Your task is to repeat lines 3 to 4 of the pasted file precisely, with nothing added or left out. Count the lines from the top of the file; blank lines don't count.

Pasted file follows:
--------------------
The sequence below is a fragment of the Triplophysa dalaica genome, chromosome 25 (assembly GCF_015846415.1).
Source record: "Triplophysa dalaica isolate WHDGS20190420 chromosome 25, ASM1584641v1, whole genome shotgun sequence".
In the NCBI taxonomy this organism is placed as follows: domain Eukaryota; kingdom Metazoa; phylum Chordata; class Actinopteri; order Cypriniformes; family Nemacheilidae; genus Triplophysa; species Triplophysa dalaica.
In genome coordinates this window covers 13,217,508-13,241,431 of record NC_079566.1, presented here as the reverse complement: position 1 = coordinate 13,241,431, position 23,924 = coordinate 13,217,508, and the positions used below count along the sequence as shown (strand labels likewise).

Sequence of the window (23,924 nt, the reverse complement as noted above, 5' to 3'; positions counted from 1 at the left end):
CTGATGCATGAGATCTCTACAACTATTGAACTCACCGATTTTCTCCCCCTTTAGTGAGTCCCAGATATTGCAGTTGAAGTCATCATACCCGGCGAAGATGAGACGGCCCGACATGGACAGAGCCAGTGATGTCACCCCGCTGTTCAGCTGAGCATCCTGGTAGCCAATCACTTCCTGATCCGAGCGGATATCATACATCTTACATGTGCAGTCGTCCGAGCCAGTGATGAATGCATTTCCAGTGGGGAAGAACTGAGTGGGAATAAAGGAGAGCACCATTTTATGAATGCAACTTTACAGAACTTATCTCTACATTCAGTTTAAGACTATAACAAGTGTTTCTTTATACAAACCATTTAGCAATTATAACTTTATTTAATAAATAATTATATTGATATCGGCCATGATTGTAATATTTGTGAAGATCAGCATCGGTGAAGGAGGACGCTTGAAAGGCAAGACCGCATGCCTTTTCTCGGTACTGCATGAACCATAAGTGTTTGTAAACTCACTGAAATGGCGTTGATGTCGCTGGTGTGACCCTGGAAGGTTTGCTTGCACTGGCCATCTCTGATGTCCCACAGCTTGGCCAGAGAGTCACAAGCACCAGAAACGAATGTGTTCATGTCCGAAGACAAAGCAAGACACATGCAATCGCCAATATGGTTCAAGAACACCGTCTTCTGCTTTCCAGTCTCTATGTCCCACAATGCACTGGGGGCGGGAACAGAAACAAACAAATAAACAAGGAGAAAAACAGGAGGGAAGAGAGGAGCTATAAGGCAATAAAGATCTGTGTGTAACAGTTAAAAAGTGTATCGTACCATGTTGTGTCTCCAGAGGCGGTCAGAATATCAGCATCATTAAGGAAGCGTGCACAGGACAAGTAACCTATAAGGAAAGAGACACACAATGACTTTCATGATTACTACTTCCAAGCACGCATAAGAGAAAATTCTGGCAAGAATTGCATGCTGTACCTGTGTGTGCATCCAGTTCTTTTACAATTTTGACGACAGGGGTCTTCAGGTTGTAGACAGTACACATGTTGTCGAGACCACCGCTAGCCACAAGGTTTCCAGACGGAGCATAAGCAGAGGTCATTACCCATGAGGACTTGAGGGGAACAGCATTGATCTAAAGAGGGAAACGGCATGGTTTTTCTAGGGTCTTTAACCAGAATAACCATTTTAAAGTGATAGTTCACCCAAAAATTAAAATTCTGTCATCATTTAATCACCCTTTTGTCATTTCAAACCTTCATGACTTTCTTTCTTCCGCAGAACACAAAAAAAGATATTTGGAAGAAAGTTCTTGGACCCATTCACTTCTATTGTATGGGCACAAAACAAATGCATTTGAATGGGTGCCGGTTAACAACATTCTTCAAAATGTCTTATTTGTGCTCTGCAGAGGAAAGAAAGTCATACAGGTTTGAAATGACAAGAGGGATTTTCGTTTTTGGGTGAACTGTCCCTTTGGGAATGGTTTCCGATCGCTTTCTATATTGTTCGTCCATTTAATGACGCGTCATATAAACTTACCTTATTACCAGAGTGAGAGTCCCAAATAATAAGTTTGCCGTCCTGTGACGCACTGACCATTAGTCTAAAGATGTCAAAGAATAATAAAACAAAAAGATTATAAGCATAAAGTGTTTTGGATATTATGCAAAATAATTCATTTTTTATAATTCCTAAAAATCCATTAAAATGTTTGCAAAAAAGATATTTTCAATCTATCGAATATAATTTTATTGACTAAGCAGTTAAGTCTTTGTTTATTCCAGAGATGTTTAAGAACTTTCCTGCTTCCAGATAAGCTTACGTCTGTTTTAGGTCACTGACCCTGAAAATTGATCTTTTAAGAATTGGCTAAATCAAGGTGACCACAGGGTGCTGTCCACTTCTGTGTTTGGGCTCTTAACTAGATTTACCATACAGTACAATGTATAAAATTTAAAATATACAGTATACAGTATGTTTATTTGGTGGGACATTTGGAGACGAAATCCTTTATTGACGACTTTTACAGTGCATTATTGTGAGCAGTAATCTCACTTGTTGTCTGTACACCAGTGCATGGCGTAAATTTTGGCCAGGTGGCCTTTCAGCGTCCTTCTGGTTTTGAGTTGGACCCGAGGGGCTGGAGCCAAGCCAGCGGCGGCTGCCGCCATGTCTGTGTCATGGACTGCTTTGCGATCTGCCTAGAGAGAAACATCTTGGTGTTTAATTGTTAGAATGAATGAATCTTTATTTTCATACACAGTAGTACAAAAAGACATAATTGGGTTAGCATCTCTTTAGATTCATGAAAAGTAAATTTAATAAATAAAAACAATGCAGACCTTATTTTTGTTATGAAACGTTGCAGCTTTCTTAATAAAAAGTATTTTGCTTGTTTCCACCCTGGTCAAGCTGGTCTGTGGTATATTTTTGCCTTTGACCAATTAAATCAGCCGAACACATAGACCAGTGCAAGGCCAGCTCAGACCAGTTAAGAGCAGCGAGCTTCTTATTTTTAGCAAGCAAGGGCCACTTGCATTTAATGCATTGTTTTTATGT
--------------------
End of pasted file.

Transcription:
In the NCBI taxonomy this organism is placed as follows: domain Eukaryota; kingdom Metazoa; phylum Chordata; class Actinopteri; order Cypriniformes; family Nemacheilidae; genus Triplophysa; species Triplophysa dalaica.
In genome coordinates this window covers 13,217,508-13,241,431 of record NC_079566.1, presented here as the reverse complement: position 1 = coordinate 13,241,431, position 23,924 = coordinate 13,217,508, and the positions used below count along the sequence as shown (strand labels likewise).